Even if you cannot guarantee their job security, it is crucial to be transparent. Organizations should create or enhance workplace policies that support the prevention of stigma towards those that may have been previously infected. Establishing zero-tolerance anti-discrimination legislation is a powerful mechanism for defending workers. This in turn will reduce harassment and increase occupational safety and wellbeing.
2. Misinformation and stress is reducing productivity
UNESCO reported that unreliable and misleading evidence is circulating around the world, with ‘barely an area untouched by misinformation’. All this misinformation only contributes to more paranoia, increased stress, and may even put people’s lives at risk.
According to a study, 62 per cent of employees report losing productivity for at least one hour a day due to COVID-19-related stress, with 32 percent losing more than two hours a day. This can prove very costly to employers, as a prior study suggests that losses in productivity due to COVID-19 stress can reach higher than $23 billion.
How to deal with misinformation and reduced productivity
Clear, concise, and transparent communication is essential to tackle fake news. Managers need to establish a communication plan, in conjunction with human resource management, which outlines the organization’s continuity strategy during the pandemic.
In fact, management should continue interacting with their workers even if they are not physically present on the job (teleworking). Additionally, employers should include workers in planning the post-pandemic strategic strategy. This would promote healthy decisions, behaviors, and improve team unity. Communicating on the pandemic situation and its effects can significantly lower unnecessary stress.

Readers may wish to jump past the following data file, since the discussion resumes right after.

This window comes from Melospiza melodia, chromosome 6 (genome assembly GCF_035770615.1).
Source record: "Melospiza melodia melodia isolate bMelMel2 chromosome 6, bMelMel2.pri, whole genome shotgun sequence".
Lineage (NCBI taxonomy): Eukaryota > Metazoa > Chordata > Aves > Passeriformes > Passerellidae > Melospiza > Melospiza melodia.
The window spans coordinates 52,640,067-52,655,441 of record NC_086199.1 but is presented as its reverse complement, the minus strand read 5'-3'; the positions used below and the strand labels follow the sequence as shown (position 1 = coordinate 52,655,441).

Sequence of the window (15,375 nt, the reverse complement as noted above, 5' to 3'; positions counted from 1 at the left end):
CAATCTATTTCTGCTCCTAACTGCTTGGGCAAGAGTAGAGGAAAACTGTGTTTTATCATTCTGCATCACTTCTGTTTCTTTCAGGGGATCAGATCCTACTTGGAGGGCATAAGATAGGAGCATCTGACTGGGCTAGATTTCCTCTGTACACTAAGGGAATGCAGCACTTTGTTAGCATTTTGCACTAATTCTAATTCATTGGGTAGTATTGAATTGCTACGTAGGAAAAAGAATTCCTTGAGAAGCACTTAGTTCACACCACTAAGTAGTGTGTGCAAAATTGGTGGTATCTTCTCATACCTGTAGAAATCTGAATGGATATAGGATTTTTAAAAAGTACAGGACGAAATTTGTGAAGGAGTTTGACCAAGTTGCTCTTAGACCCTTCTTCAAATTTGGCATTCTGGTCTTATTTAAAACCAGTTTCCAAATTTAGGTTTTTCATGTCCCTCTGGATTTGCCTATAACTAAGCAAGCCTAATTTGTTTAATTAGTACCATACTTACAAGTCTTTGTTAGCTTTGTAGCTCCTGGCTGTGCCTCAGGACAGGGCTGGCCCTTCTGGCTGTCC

3. Human Resource departments are under heavy pressure
Before the COVID-19 pandemic, less than 50 percent of businesses had a remote work program. The shift to the remote work culture is not as smooth as it may look. Overnight, HR leaders have had to adapt to the situation and find new ways to remotely manage their workforce.
From training employees to use remote work tools, remotely measuring engagement and productivity or keeping up with the flexibility of working hours – the human resource department may seriously feel the weight on their shoulders.
How to ease the pressure off your HR department
Turning to the automation of repetitive tasks can greatly help your human resource team blow off some steam. For instance, consider trying a scheduling software as this can potentially save hours and help you with forecasting. With today’s connected technology, turning to automation tools can increase your HR department’s efficiency and productivity.
Off you go
The COVID-19 crisis has affected communities and economies around the world and continues to remodel our planet. Whilst the impact of the crisis amplifies familiar challenges as well as introduces new threats, change on this scale often offers new opportunities to better respond to challenges.
The deep uncertainty about the virus and its course and how others will respond only adds to the value of properly addressing workforce challenges to ensure we can build a better future.